Joined: 21 Jan 2003
Posts: 13859
Location: Santa Fe, New Mexico, USA

PostPosted: Fri Oct 21, 2011 11:27 pm    Post subject: Reply with quote

Dear scienceguy,

"Beware folks and do not waste your time there."

Well, from your description, that would pretty much take the whole Middle East off one's job search list. Very Happy Very Happy Very Happy

Regards,
John
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It's Scary!



Joined: 17 Apr 2011
Posts: 823

PostPosted: Sat Oct 22, 2011 3:47 am    Post subject: Reply with quote

To be more specific to John's post, make that the Gulf Arab region of the ME! Shocked

It's a sad fact as these were once great people. Now, with God's gift of O-I-L they're, well... you know!
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huh?



Joined: 17 Mar 2011
Posts: 18

PostPosted: Sat Oct 22, 2011 5:26 pm    Post subject: Reply with quote

I am not saying that the other posters are wrong. I have seen some of the arrogance in the Gulf that they talk about, but then I have seen that kind of arrogance lots of other places - the newly wealthy tend to be an obnoxius lot wherever you go, and the established wealthy can be pretty out-of-touch and self-absorbed. But my teaching experience in the Middle East has been pleasant. Before the invasion, I taught at one of the oil companies. The students were great - clever, fun, friendly, respectful and conscientious.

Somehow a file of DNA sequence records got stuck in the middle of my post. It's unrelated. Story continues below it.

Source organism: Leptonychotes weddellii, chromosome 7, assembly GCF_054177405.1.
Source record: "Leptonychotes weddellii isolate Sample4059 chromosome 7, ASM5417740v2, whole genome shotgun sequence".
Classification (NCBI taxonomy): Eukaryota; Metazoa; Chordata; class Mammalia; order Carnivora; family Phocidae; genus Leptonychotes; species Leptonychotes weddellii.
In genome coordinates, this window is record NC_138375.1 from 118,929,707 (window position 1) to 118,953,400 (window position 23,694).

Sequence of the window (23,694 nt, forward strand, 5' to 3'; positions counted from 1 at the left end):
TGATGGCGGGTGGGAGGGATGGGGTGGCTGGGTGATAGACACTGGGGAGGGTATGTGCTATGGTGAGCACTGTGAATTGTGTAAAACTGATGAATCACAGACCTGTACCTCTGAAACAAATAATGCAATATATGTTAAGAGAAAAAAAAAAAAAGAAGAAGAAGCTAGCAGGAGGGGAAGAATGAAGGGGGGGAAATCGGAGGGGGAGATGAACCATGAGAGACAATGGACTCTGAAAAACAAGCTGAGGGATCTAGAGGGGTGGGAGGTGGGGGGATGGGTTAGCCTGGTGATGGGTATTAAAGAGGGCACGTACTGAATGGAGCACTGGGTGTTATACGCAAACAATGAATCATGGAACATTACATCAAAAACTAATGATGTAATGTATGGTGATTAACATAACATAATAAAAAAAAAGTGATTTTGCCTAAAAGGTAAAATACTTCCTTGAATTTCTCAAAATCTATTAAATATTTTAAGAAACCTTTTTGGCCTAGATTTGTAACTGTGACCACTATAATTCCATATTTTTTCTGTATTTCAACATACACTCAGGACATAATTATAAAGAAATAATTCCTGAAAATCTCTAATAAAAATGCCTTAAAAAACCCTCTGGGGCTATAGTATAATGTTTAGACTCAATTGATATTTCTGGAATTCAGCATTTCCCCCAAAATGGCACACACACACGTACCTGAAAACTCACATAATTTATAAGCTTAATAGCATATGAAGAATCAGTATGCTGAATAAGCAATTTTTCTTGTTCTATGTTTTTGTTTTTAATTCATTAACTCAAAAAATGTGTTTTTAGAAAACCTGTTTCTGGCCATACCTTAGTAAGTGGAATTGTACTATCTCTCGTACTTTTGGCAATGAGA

More recently I taught at Kuwait University. Like anywhere, there was a certain percentage of unmotivated students, and many students were not at the level they needed to be, but most were hard-working and clever, and all of them were friendly and respectful. And I am not an exception - although all of the teachers where I worked were exasperated with students at one point or another, only one of the teachers had any real problems.

I think that maybe the problem is not so much geographical in nature, but socioeconomic. Go to a private school almost anywhere in the world and you will encounter a fair number of teens with a sense of entitlement and a fairly inflated sense of importance.
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It's Scary!



Joined: 17 Apr 2011
Posts: 823

PostPosted: Sat Oct 22, 2011 5:35 pm    Post subject: Reply with quote

Quote: